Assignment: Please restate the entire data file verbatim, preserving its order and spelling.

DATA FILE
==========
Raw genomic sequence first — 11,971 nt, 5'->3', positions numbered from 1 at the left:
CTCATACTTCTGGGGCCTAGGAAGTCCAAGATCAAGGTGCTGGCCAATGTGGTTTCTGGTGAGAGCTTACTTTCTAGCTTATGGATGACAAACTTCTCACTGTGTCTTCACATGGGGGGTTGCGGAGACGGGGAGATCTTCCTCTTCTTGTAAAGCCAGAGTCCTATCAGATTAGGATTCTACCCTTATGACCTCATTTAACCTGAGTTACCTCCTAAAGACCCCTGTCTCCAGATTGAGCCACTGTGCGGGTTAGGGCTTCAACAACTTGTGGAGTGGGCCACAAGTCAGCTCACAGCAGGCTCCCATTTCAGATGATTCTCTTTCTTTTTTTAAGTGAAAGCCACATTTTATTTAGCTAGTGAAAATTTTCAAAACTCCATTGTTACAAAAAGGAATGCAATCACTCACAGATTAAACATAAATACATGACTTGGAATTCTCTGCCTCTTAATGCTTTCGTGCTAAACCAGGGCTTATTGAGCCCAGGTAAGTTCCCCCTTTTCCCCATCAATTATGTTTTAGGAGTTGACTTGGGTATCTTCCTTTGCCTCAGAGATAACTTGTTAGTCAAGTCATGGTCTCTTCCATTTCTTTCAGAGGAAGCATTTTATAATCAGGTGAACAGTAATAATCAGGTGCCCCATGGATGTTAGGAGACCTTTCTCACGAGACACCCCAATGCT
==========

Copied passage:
Raw genomic sequence first — 11,971 nt, 5'->3', positions numbered from 1 at the left:
CTCATACTTCTGGGGCCTAGGAAGTCCAAGATCAAGGTGCTGGCCAATGTGGTTTCTGGTGAGAGCTTACTTTCTAGCTTATGGATGACAAACTTCTCACTGTGTCTTCACATGGGGGGTTGCGGAGACGGGGAGATCTTCCTCTTCTTGTAAAGCCAGAGTCCTATCAGATTAGGATTCTACCCTTATGACCTCATTTAACCTGAGTTACCTCCTAAAGACCCCTGTCTCCAGATTGAGCCACTGTGCGGGTTAGGGCTTCAACAACTTGTGGAGTGGGCCACAAGTCAGCTCACAGCAGGCTCCCATTTCAGATGATTCTCTTTCTTTTTTTAAGTGAAAGCCACATTTTATTTAGCTAGTGAAAATTTTCAAAACTCCATTGTTACAAAAAGGAATGCAATCACTCACAGATTAAACATAAATACATGACTTGGAATTCTCTGCCTCTTAATGCTTTCGTGCTAAACCAGGGCTTATTGAGCCCAGGTAAGTTCCCCCTTTTCCCCATCAATTATGTTTTAGGAGTTGACTTGGGTATCTTCCTTTGCCTCAGAGATAACTTGTTAGTCAAGTCATGGTCTCTTCCATTTCTTTCAGAGGAAGCATTTTATAATCAGGTGAACAGTAATAATCAGGTGCCCCATGGATGTTAGGAGACCTTTCTCACGAGACACCCCAATGCT